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Case Number 01442

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Un Flic

Anchor Bay // 1972 // 100 Minutes // Not Rated
Reviewed by Appellate Judge Erick Harper (Retired) // October 10th, 2001

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All Rise...

Editor's Note

Our review of Dirty Money (Un Flic), published July 22nd, 2008, is also available.

The Charge

"The only two feelings men give rise to in us detectives are ambiguity and derision."

Opening Statement

Un Flic (in English, A Cop, also released as Dirty Money) is the final film by French director Jean-Pierre Melville (Le Samourai, Bob Le Flambeur). In this film, Melville returns to the crime genre, one of his favorite subjects, one last time.

Facts of the Case

Edouard Coleman (Alain Delon—Le Samourai) is a hard-boiled, cynical detective. Simon (Richard Crenna—The Sand Pebbles, First Blood) is his friend, a nightclub owner and master thief working on the heist of a lifetime. Cathy (Catherine Deneuve—Belle de Jour, Umbrellas of Cherbourg, The Hunger) is the woman who likely does not love either one of them, but carries on simultaneous affairs with both of them all the same. Both men are aware of this, just as each of them appears to know the other's true nature, but the subject is never raised between them.

Coleman is a hardened, jaded cop who passes from one routine horror to the next, beyond the point of even pretending to care about what he is seeing. When he gets a tip about a big heist that is about to go down, he follows the case, indifferent to the possibility that it may upset the careful balance and unspoken agreements among the friends and lovers.

The Evidence

Director Jean-Pierre Melville's final film is an interesting exercise in minimalism. The sets, while stylish and modern, are immaculate and spare, almost sterile. Melville doesn't let things like dialogue slow his characters down; it is kept to an absolute minimum, made up mostly of short, nearly monosyllabic sentences. This works out just fine, since Melville and his actors can communicate more with a glance or a carefully planned cut than a lot of filmmakers can with paragraphs of dialogue. Scenes are usually short, with no attention grabbing camera moves or flashy editing tricks to distract from the cold, hard world that Melville tries to create. Even the score is used sparingly, serving only to create a suggestion of ominous events lurking but as yet unseen. Everything about this film is subtle and understated. Even the big action sequence, featuring a train robbery via helicopter, is a show in quiet tension rather than adrenaline-pumping excitement. Even in the film's most exciting moments, there is an air of almost surreal calm, or perhaps weariness. Also of note is the way in which Melville shaded the entire film towards the blue end of the spectrum. This provides another layer of coldness and sterility to the proceedings, and is far more effective than, say, the laughable color-coded cinematography in last year's Traffic.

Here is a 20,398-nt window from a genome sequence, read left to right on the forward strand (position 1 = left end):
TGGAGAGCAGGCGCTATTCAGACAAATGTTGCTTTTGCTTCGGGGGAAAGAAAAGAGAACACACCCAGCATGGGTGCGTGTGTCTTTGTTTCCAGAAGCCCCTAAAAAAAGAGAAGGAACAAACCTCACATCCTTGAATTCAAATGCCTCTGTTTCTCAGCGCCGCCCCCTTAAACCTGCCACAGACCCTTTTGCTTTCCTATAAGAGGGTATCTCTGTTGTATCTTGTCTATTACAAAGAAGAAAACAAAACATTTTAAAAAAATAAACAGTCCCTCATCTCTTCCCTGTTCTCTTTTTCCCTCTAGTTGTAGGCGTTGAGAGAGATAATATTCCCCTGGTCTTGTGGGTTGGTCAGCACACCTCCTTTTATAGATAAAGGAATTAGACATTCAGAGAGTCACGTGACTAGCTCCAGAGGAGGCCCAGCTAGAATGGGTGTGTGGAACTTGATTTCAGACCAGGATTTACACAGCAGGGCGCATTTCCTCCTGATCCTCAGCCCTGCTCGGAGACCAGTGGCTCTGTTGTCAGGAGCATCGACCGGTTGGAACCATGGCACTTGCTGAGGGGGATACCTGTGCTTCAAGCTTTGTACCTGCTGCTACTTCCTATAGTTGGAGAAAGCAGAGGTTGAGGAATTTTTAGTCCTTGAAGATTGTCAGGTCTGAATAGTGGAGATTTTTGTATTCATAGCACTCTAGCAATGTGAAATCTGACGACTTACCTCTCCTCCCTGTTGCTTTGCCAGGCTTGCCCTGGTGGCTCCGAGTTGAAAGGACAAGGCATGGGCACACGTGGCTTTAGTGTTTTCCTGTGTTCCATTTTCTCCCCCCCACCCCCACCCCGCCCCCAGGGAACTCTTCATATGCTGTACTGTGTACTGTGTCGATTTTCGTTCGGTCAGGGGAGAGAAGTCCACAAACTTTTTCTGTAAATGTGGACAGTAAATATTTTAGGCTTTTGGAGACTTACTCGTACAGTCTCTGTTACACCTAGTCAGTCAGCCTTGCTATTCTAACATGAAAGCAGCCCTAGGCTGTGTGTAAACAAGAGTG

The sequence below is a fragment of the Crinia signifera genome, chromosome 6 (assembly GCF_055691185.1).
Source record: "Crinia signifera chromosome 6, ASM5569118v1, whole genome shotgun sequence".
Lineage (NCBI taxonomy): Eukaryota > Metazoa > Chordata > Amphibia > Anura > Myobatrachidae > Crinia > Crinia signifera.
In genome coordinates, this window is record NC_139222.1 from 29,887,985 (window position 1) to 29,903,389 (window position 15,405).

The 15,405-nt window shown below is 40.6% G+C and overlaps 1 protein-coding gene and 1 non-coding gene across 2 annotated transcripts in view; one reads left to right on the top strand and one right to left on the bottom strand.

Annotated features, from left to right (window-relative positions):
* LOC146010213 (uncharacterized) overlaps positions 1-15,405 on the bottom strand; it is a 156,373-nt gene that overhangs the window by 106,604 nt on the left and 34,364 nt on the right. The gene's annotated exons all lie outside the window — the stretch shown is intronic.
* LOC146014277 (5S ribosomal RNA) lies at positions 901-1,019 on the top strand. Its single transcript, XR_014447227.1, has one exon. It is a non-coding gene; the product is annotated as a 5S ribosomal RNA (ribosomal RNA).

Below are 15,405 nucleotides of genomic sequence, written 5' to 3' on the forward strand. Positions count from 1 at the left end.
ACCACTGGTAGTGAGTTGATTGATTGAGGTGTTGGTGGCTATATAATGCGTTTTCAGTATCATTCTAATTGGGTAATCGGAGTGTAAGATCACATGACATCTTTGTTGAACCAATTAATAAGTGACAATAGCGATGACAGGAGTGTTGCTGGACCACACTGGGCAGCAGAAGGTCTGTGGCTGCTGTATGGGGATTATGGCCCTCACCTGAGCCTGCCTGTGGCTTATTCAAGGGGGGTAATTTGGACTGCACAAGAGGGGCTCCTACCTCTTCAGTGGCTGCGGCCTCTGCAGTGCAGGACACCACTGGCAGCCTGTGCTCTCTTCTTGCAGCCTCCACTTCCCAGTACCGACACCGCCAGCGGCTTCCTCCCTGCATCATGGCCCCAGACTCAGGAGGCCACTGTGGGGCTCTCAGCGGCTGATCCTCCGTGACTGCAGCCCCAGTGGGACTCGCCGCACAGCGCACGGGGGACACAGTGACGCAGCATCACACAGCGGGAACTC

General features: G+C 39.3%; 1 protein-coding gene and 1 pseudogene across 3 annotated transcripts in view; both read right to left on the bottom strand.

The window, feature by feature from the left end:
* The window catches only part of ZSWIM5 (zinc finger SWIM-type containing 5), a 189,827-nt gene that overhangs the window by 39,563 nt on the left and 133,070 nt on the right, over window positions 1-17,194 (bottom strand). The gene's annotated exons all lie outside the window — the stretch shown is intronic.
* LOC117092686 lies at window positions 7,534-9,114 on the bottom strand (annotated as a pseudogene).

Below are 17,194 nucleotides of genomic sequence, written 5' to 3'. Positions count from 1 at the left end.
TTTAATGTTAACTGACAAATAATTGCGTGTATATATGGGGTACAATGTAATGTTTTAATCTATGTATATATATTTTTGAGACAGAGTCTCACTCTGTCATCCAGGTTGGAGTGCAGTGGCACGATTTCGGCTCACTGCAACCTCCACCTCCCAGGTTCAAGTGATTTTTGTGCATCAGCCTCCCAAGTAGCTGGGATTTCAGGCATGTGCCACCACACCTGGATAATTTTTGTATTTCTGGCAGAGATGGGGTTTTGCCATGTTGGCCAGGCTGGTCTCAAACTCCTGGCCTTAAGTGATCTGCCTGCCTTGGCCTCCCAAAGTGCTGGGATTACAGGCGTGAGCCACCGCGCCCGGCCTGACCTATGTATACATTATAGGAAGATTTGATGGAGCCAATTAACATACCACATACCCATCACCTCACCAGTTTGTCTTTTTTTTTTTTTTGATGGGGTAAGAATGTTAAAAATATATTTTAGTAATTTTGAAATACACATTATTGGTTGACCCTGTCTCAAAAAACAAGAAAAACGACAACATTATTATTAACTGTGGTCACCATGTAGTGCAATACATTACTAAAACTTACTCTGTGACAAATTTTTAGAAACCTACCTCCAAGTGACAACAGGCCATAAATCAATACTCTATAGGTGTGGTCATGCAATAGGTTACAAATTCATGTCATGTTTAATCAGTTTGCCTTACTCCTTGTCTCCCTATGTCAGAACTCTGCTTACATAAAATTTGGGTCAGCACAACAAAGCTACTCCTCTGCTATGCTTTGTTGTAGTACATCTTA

The acting performances are similarly restrained. In a film of few words, Delon's Coleman is even more close-lipped than most. The character is a tough and sometimes brutal cop, but so totally burned out and low key as to lack any passion whatsoever. Still, there is unmistakable steel in his performance, as we see in a wordless exchange where he stares down a suspect he is interrogating. Crenna's portrayal of Simon is slightly more gregarious, but remains a creature of this Spartan, almost silent environment. The impossibly beautiful Catherine Deneuve has made a career of playing the distant, inaccessible goddess, and Un Flic shows her at her understated frosty best.